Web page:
A bee on a flower

Beekeeping has exploded in popularity in recent years as more and more people become aware of the plight of pollinators. And what many are discovering is that honeybees are fascinating insects and tending them is a rewarding hobby that comes with a sweet payoff.

Want to join in? Here are a few things to consider to get started.
Get the OK

Be sure to check the laws and ordinances in your area before you spend money to start beekeeping. Some areas have restrictions. What’s more, many states require you to register your hive with the state apiarist. And while you’re at it, it’s a good idea to get buy-in from your family and neighbors ahead of time as well.

Find a Mentor

Becoming a knowledgeable beekeeper takes time, and there’s no substitute for experience. You can make the process go smoother and prevent costly mistakes by enlisting the help of someone who’s been there and done that. Consider joining your local bee club so that you can share in the collective wisdom of longtime beekeepers and perhaps find a friend who can help you out.

Plan Ahead

The first year of a hive’s existence is focused on building up enough honey to make it through the winter. (Don’t expect to harvest surplus honey your first season.) Starting a hive as early in the spring as possible—in Tennessee, April is ideal—gives your bees the best chance to store enough honey to make it. But to begin that early you’ll need to plan months in advance. Why? Demand is high for packaged bees, and suppliers begin taking orders in the fall and occasionally sell out. Get your order in early.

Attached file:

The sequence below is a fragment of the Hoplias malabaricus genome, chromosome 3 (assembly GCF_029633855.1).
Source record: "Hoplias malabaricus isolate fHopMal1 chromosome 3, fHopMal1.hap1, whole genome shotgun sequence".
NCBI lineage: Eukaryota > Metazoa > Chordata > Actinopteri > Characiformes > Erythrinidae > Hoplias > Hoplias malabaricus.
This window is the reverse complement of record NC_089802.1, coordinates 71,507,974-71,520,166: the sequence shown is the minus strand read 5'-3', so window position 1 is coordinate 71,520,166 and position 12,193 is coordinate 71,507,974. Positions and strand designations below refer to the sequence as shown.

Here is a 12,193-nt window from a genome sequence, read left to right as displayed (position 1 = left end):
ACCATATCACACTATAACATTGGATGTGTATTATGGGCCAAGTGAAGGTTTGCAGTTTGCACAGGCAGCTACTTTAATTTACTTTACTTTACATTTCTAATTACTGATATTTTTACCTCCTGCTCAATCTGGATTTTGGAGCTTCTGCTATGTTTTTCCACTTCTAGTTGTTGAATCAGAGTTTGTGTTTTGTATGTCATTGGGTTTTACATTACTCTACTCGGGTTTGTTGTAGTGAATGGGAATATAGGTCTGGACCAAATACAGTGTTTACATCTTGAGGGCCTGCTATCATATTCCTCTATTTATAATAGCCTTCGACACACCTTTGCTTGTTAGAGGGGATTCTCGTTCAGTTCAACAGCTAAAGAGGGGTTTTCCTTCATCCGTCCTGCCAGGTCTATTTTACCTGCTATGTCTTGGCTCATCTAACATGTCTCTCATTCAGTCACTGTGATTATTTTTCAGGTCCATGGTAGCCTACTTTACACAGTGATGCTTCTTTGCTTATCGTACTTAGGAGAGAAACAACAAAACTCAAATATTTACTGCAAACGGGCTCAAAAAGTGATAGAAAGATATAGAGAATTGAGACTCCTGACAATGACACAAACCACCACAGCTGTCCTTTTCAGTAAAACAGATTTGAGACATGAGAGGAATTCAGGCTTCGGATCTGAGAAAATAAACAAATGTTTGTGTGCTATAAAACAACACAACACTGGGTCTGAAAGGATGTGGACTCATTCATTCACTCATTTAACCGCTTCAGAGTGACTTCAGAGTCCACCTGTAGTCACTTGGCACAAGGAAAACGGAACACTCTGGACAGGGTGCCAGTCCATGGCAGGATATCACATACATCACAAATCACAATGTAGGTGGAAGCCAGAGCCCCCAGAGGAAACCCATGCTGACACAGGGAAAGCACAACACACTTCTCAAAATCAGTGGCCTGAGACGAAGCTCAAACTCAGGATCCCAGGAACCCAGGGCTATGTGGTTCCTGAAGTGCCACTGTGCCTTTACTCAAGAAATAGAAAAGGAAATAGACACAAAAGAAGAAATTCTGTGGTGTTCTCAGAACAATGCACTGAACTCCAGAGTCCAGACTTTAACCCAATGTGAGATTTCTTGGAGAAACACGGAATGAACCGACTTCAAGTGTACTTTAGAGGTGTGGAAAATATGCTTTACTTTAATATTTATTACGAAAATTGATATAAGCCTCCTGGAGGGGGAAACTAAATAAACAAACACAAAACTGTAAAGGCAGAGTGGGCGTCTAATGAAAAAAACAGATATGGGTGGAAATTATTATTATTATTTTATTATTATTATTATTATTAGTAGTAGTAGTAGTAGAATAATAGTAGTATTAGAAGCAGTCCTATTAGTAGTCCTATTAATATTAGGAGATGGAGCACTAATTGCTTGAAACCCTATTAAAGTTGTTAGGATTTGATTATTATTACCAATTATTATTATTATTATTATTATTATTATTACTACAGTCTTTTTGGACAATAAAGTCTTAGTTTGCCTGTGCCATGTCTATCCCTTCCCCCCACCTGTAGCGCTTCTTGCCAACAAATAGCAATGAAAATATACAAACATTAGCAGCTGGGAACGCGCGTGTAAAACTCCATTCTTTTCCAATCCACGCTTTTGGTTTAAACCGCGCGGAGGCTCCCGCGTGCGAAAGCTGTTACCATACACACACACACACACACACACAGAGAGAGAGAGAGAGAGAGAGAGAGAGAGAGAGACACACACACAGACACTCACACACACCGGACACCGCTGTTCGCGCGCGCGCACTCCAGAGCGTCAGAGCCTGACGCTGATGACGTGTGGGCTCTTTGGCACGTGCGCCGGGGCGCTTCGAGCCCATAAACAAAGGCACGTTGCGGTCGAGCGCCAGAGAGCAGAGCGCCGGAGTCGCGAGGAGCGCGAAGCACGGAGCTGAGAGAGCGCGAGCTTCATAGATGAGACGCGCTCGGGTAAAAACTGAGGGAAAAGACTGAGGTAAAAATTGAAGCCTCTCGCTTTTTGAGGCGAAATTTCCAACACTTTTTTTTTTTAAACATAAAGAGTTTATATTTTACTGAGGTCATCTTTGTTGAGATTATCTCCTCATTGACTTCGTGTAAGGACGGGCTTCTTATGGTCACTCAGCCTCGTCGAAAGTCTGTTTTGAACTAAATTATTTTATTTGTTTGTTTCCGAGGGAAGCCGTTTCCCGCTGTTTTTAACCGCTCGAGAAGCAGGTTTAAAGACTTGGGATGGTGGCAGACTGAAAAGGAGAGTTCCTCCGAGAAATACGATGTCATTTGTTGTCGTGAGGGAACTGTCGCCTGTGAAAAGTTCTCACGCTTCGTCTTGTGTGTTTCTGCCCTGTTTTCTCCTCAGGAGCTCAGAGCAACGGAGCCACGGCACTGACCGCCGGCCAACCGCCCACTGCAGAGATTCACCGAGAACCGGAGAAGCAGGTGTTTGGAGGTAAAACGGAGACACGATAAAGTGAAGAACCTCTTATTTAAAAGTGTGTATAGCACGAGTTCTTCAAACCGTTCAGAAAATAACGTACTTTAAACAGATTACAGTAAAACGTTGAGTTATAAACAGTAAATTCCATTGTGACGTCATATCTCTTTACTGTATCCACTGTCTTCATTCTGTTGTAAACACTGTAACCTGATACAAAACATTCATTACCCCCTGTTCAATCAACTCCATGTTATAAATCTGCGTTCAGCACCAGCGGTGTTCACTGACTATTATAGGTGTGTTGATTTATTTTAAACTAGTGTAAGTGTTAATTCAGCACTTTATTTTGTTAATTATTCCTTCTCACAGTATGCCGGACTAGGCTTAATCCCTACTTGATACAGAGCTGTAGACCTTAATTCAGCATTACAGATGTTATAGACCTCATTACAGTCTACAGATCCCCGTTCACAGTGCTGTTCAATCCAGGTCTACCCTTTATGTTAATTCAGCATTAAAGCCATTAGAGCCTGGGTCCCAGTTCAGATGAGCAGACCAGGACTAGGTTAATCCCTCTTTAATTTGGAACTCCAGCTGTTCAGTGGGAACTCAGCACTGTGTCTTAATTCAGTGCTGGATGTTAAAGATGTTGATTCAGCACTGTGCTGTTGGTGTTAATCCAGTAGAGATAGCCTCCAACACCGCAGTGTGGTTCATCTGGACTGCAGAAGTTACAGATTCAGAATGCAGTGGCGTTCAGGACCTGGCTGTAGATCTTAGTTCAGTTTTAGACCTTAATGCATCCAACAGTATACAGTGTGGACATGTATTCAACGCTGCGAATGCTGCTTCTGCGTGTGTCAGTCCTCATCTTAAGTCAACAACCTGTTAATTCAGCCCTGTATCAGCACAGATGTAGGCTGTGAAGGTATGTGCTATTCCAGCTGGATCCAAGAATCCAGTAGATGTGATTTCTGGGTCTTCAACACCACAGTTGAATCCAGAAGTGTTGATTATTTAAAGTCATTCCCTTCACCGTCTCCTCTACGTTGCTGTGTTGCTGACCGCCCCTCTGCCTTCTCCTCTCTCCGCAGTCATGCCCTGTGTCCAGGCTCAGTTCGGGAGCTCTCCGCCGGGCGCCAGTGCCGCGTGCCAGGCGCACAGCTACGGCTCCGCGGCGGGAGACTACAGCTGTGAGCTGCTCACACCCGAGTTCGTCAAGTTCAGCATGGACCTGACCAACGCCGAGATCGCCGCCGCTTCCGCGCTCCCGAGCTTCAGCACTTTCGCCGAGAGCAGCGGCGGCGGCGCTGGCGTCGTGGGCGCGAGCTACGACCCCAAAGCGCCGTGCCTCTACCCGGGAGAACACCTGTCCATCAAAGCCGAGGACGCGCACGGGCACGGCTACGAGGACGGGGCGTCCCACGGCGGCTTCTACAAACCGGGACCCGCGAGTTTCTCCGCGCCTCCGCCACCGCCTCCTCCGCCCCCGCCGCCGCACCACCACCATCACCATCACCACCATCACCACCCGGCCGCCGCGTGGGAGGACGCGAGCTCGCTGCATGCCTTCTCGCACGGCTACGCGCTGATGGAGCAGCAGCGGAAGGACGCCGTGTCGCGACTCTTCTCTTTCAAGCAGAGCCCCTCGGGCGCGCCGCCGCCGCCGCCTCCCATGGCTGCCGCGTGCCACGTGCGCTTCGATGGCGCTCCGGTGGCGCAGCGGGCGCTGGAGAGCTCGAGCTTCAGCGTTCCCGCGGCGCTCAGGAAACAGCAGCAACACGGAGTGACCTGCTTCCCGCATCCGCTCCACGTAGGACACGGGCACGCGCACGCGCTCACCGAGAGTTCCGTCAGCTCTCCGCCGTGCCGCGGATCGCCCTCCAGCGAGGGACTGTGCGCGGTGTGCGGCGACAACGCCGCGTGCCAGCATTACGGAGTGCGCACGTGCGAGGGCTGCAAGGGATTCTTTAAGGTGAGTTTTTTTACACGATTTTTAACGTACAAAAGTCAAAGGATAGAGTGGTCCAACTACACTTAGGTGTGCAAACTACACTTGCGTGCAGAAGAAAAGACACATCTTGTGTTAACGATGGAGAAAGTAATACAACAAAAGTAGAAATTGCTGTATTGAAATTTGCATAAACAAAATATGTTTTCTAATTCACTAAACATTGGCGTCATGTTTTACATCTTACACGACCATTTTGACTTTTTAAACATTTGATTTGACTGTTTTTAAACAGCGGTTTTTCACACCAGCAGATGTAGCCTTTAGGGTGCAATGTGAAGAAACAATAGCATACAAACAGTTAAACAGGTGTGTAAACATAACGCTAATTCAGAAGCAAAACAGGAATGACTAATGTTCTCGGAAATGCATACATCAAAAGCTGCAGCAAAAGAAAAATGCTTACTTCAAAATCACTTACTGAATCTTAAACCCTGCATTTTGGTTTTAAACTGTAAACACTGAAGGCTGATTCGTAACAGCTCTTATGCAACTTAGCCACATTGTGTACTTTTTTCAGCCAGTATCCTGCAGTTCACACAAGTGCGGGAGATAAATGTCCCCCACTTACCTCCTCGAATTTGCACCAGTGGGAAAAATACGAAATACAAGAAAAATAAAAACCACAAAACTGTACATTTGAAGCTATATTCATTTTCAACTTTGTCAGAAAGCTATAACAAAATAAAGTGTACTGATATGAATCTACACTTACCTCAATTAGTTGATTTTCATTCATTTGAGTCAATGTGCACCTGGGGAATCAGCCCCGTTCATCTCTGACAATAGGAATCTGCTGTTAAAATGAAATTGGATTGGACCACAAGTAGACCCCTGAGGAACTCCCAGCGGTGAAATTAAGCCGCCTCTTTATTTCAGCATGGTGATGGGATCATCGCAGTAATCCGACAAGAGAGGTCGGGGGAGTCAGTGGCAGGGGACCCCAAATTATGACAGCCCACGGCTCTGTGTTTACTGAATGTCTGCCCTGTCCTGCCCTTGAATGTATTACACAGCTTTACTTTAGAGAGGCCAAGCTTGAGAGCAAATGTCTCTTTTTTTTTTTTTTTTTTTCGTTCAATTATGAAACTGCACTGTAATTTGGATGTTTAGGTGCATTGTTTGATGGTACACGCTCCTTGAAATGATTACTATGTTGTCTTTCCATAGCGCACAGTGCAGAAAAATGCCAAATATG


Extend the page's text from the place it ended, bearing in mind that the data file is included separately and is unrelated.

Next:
Pick the Right Spot

Place your bees in a spot that minimizes their interaction with people. If neighbors and children are a concern, it’s a good idea to surround your hive with a barrier—plants or a fence, for example—of head height. This will force the bees’ flight path to and from the hive to be above the level of people walking nearby.

Have Reasonable Expectations

There’s a saying among beekeepers:

How do you make a million dollars raising bees? Spend two million.

Know on the front end that you aren’t going to be rolling in cash from the sale of honey if you start a beehive or two. Your compensation will be a fascinating and rewarding hobby with honey being an added bonus.

We can all support bees and other pollinators in ways big and small. Start a hive or plant a garden for pollinators with native plants. Possibly the biggest way people can help is to support our public lands.

Public lands are held in trust for the good of all. They provide places for us to hunt, fish, and explore. But they also fuel the economy in many, many ways—from tourism to agriculture. Less than 25 percent of plant species would reproduce without pollinators. Natural places like our public lands provide huge opportunities for bees to thrive in the wild.

We recently started a hive in the backyard of our office in Nashville. Check out the photos below.

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